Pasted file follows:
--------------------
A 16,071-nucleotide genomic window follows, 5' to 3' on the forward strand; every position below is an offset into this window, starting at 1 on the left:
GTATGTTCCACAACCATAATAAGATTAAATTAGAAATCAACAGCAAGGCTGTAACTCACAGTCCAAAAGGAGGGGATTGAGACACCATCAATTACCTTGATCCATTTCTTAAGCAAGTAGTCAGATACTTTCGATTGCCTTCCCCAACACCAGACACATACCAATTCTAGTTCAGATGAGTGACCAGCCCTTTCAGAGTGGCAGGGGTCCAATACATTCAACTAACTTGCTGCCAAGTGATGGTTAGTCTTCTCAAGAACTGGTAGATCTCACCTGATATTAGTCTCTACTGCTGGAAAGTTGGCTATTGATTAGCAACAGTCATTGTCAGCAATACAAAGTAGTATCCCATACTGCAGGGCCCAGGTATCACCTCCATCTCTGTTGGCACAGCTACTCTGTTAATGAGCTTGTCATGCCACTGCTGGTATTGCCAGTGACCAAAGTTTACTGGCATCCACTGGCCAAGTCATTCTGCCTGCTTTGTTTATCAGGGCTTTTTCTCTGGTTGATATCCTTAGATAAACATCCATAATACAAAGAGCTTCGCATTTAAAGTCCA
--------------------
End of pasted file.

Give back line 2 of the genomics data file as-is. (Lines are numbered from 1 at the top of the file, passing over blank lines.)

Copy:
GTATGTTCCACAACCATAATAAGATTAAATTAGAAATCAACAGCAAGGCTGTAACTCACAGTCCAAAAGGAGGGGATTGAGACACCATCAATTACCTTGATCCATTTCTTAAGCAAGTAGTCAGATACTTTCGATTGCCTTCCCCAACACCAGACACATACCAATTCTAGTTCAGATGAGTGACCAGCCCTTTCAGAGTGGCAGGGGTCCAATACATTCAACTAACTTGCTGCCAAGTGATGGTTAGTCTTCTCAAGAACTGGTAGATCTCACCTGATATTAGTCTCTACTGCTGGAAAGTTGGCTATTGATTAGCAACAGTCATTGTCAGCAATACAAAGTAGTATCCCATACTGCAGGGCCCAGGTATCACCTCCATCTCTGTTGGCACAGCTACTCTGTTAATGAGCTTGTCATGCCACTGCTGGTATTGCCAGTGACCAAAGTTTACTGGCATCCACTGGCCAAGTCATTCTGCCTGCTTTGTTTATCAGGGCTTTTTCTCTGGTTGATATCCTTAGATAAACATCCATAATACAAAGAGCTTCGCATTTAAAGTCCA